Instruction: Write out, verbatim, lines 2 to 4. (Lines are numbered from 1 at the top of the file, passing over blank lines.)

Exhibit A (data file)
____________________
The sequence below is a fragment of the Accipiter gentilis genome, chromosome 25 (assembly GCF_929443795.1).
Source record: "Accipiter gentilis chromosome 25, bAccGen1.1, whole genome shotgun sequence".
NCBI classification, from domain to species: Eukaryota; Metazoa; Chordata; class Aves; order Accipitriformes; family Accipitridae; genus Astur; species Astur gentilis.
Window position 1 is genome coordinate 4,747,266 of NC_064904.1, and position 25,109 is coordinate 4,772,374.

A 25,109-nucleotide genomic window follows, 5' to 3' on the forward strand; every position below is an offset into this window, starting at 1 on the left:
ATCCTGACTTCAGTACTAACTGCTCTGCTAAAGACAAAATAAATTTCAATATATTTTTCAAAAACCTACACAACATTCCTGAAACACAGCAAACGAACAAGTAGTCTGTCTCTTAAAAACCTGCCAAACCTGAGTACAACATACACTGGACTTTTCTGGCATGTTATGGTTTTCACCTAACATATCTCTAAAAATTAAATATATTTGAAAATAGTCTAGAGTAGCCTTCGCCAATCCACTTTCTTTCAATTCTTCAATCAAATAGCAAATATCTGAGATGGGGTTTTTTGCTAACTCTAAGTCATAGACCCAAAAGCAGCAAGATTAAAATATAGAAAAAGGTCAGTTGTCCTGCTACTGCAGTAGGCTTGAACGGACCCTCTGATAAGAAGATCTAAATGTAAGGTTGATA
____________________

Source record: "Accipiter gentilis chromosome 25, bAccGen1.1, whole genome shotgun sequence".
NCBI classification, from domain to species: Eukaryota; Metazoa; Chordata; class Aves; order Accipitriformes; family Accipitridae; genus Astur; species Astur gentilis.
Window position 1 is genome coordinate 4,747,266 of NC_064904.1, and position 25,109 is coordinate 4,772,374.